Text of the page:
Friday 22 July 2011

The Accursed Mountains, Albania 9th – 16th July 2011

A small group trekking holiday to the remote and isolated mountains in the north of Albania dubbed the Accursed Mountains – a range of jagged limestone peaks and deep valleys, close to the borders with Montenegro and Kosovo, linked by a series of high passes and all-but impenetrable bar a series of mule tracks and footpaths.

Our interest in the Balkans and the emerging states of the former Yugoslavia has been long-held, but the inspiration for this trip was a chance find by a friend some years ago – a copy of “The Accursed Mountains” by Robert Carver, given to me as a birthday present. The book describes the author’s three-month journey through Albania in the summer of 1996, during a time of increasing violence and anarchy. Although perhaps not representative of the country in recent years, it provided a fascinating snapshot of a country in increasing turmoil, and is well worth a read.

Because of the obvious and well-reported unrest in the Balkans, these borderlands have, until recently, been both dangerous and volatile. But in the last couple of years the wonderful, unspoilt trekking opportunities offered by the area have opened once more and become accessible again to those prepared to invest the effort.


Huber Verlag – Wanderkarte Nordalbanien: Thethi and Kelmend 1:50,000


Huber Verlag – Northern Albania Thethi and Kelmendi by Christian Zindel and Barbara Hausammann

Saturday 9th July 2011

Day 1: Arrival

We reached Tirana airport pretty much on time – always a good start. Stepping from the air-conditioned plane into the Albanian sunshine was like stepping from a fridge into a blast furnace, the mid-afternoon heat beating down on us as we crossed the tarmac providing a foretaste of what was to come.

Having passed through passport control, we met up with our guide, Aleks, as the ten-strong group gradually coalesced in the airport foyer.

Boarding the minibus for the 90-minute transfer to Shkodra we took the main road heading north. At times, two entirely separate carriageways ran side-by-side, traffic bumping across the rough ground from one to the other as progress was blocked on each side alternately. Melon-sellers and hand carwashes lined the roadside. Driving is a different skill to that practiced in the UK, especially overtaking: once we were passed by a car crammed full with bicycles on the back seats and in the boot and piled precariously on the roof to over double the height.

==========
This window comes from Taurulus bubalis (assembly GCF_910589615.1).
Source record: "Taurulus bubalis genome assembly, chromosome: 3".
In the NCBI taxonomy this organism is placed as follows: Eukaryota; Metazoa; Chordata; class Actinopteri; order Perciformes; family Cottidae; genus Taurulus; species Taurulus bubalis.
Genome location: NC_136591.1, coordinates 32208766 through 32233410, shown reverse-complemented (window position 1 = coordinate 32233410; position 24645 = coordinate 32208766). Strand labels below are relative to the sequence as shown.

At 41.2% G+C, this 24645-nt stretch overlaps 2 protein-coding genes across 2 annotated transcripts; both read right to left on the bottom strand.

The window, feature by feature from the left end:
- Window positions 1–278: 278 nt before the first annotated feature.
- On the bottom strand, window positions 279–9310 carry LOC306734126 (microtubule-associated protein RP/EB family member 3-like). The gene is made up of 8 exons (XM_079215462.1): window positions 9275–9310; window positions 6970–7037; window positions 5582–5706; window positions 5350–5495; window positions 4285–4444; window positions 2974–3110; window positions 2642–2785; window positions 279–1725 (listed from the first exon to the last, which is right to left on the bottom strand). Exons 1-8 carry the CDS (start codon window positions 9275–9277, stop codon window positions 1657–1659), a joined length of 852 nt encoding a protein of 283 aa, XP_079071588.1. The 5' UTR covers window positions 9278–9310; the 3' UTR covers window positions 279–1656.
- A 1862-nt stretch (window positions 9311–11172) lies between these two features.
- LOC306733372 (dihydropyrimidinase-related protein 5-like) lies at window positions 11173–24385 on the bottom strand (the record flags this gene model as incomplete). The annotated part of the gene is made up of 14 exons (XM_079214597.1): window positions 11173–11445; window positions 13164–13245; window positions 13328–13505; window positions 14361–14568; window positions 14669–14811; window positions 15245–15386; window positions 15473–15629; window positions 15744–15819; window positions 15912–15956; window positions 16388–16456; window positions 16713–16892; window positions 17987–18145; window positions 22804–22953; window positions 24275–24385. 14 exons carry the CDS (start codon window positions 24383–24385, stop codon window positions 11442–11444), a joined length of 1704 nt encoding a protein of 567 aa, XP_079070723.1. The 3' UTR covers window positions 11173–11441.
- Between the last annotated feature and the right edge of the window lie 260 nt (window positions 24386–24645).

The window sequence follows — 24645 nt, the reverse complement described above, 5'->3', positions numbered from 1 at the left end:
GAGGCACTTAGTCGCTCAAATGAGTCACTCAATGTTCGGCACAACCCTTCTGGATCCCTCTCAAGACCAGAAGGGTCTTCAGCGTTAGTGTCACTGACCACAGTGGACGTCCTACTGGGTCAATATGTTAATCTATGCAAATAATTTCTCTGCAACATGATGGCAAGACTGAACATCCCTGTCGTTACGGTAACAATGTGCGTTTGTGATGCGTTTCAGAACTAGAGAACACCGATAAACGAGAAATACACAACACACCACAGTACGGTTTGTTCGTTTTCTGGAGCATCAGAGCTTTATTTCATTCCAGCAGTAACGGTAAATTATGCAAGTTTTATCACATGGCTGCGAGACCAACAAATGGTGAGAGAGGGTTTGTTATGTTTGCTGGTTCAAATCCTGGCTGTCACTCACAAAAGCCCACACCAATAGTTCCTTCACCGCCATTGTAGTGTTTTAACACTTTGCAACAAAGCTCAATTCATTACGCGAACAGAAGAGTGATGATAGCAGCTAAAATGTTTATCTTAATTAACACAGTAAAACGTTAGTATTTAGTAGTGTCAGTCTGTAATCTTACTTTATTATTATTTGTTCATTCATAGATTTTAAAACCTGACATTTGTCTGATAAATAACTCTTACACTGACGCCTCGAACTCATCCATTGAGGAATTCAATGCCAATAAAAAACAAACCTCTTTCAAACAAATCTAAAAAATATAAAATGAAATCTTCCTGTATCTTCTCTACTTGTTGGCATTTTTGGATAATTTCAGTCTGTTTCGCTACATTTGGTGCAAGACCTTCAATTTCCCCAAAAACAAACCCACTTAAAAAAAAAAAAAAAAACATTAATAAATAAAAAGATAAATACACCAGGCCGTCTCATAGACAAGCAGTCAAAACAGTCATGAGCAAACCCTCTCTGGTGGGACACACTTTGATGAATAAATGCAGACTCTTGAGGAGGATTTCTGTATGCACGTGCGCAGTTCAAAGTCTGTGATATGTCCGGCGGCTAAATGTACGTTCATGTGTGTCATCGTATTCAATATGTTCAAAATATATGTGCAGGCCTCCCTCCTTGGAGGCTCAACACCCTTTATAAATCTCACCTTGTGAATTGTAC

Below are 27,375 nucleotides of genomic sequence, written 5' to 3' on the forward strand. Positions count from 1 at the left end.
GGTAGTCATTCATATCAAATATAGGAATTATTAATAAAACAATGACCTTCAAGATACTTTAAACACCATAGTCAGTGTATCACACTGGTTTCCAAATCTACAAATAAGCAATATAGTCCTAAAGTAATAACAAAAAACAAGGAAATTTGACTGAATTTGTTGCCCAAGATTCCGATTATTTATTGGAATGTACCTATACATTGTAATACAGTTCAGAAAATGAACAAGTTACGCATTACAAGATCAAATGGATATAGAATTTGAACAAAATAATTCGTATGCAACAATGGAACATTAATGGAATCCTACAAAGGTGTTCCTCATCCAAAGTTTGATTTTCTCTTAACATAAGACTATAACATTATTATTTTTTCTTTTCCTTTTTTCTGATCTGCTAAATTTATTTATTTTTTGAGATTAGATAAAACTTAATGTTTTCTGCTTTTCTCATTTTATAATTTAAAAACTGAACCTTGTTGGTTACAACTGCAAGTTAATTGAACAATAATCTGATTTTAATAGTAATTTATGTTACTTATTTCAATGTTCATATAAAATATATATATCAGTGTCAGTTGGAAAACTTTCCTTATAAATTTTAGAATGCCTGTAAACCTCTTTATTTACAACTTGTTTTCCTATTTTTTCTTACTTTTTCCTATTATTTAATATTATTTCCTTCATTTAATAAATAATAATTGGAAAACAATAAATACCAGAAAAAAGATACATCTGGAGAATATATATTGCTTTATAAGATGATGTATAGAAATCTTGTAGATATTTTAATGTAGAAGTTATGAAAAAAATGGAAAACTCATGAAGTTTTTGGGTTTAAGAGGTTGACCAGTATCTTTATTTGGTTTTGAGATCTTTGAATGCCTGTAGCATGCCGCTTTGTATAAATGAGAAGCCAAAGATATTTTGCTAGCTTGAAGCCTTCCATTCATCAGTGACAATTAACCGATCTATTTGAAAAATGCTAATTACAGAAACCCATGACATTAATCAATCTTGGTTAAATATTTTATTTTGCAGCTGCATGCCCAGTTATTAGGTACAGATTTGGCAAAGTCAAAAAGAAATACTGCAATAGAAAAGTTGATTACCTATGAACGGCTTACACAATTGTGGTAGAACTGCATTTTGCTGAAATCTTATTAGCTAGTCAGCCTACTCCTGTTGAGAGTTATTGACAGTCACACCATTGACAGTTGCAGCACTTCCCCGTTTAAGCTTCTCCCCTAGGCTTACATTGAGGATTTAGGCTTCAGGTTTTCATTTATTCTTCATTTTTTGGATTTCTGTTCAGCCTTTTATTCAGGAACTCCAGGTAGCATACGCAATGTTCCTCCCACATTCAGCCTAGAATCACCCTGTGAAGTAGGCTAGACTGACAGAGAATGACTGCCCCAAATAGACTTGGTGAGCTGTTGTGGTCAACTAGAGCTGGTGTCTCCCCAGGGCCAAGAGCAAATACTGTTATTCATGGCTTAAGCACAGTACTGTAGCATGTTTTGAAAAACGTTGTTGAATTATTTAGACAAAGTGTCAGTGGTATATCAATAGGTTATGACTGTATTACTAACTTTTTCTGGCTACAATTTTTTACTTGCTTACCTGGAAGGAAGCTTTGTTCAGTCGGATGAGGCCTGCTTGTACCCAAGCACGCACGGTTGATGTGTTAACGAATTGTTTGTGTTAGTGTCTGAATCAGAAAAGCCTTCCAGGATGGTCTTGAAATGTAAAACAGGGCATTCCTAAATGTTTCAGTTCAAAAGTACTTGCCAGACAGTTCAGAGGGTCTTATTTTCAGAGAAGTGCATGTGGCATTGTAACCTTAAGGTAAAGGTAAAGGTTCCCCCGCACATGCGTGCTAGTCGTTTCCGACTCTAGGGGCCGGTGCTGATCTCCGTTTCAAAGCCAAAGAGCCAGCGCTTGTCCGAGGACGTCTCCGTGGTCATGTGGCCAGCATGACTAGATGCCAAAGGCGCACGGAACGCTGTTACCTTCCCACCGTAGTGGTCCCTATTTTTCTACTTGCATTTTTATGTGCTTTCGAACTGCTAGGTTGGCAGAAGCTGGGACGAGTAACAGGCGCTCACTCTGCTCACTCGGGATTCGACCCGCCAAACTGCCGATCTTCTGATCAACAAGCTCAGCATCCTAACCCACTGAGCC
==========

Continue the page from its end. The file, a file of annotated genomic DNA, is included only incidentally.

We arrived at our hotel and checked in. After a slight run-around and a hasty, “Oh, shit!” re-allocation of rooms, we settled in before gathering for a short walk through town and up to the ruins of Rozafa Castle, situated on a highly defensible bluff of rock standing over the town. From here we could see out over the lake and north, through the haze, to the mountains.

Later we walked back by the park, watching the locals go about their passegiata in the evening sunshine – very genteel, if slightly proper, and a nod towards things Italian. It was an interesting way to begin to get a feel for the country.

Back at the hotel, we had a delicious meal of grilled meats, cheese, salads and bread. As we turned in for the night we could hear the gentle babble of families and friends in conversation outside, and fell asleep to the strains of a foreign tongue.

Day 2: Into The Mountains – The Diagonal Pass (approx 7.50 miles)

Next morning, breakfast was early – an outdoor affair consisting of omelette, bread, cheese, jam, tea and coffee, and all well appreciated. We were walking today, albeit a bit later, so we packed accordingly and set off in our minibus around 8.15am.

Shkodra is a real mix of buildings old and new – some half built and some half falling down – and a lively, bustling place. Passing through the market area, trade in full swing, we were reminded more of a African town than a European one, with goods spilling out on to the pavement from a succession of small stalls.

Gradually we left the town behind and struck north on a surface of mixed quality towards Boga. On either side was a curious blend of new houses and old roads, piles of litter and well-tended allotments. For no apparent reason we would hit a stretch of good tarmac for a few hundred yards, then it was back to rough, potholed road again.

As we drove from the flat plain into the mouth of the Boga Valley, the excitement was mounting as the peaks suddenly soared skywards on either side.

We stopped for a drink at a café in the village as the church service ended and worshipers spilled out, then continued along the rough car track into the heart of the valley, rising all the time on sharp switchbacks. On the map this loose, stony track connecting Boga and Thethi showed as if a major road.